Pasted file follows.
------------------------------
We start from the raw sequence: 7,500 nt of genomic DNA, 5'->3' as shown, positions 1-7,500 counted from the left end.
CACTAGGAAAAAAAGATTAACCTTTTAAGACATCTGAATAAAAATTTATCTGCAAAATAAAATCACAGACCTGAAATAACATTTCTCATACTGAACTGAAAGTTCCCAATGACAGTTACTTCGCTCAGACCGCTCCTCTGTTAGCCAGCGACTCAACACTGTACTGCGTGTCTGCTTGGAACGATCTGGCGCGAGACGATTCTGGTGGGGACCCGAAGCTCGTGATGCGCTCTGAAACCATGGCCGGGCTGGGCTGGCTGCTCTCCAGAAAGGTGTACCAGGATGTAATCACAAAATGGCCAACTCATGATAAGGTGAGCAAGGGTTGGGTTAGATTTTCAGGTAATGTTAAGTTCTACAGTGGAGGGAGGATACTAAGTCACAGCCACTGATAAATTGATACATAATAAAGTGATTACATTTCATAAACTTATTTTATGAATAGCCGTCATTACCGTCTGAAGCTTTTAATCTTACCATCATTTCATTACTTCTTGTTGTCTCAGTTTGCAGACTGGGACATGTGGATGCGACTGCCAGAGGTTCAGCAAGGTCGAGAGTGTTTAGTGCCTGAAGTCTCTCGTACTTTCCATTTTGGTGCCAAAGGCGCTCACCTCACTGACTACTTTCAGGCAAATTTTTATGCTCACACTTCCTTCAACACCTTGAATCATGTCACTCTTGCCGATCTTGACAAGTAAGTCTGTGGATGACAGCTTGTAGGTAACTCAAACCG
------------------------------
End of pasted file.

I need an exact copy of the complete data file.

We start from the raw sequence: 7,500 nt of genomic DNA, 5'->3' as shown, positions 1-7,500 counted from the left end.
CACTAGGAAAAAAAGATTAACCTTTTAAGACATCTGAATAAAAATTTATCTGCAAAATAAAATCACAGACCTGAAATAACATTTCTCATACTGAACTGAAAGTTCCCAATGACAGTTACTTCGCTCAGACCGCTCCTCTGTTAGCCAGCGACTCAACACTGTACTGCGTGTCTGCTTGGAACGATCTGGCGCGAGACGATTCTGGTGGGGACCCGAAGCTCGTGATGCGCTCTGAAACCATGGCCGGGCTGGGCTGGCTGCTCTCCAGAAAGGTGTACCAGGATGTAATCACAAAATGGCCAACTCATGATAAGGTGAGCAAGGGTTGGGTTAGATTTTCAGGTAATGTTAAGTTCTACAGTGGAGGGAGGATACTAAGTCACAGCCACTGATAAATTGATACATAATAAAGTGATTACATTTCATAAACTTATTTTATGAATAGCCGTCATTACCGTCTGAAGCTTTTAATCTTACCATCATTTCATTACTTCTTGTTGTCTCAGTTTGCAGACTGGGACATGTGGATGCGACTGCCAGAGGTTCAGCAAGGTCGAGAGTGTTTAGTGCCTGAAGTCTCTCGTACTTTCCATTTTGGTGCCAAAGGCGCTCACCTCACTGACTACTTTCAGGCAAATTTTTATGCTCACACTTCCTTCAACACCTTGAATCATGTCACTCTTGCCGATCTTGACAAGTAAGTCTGTGGATGACAGCTTGTAGGTAACTCAAACCG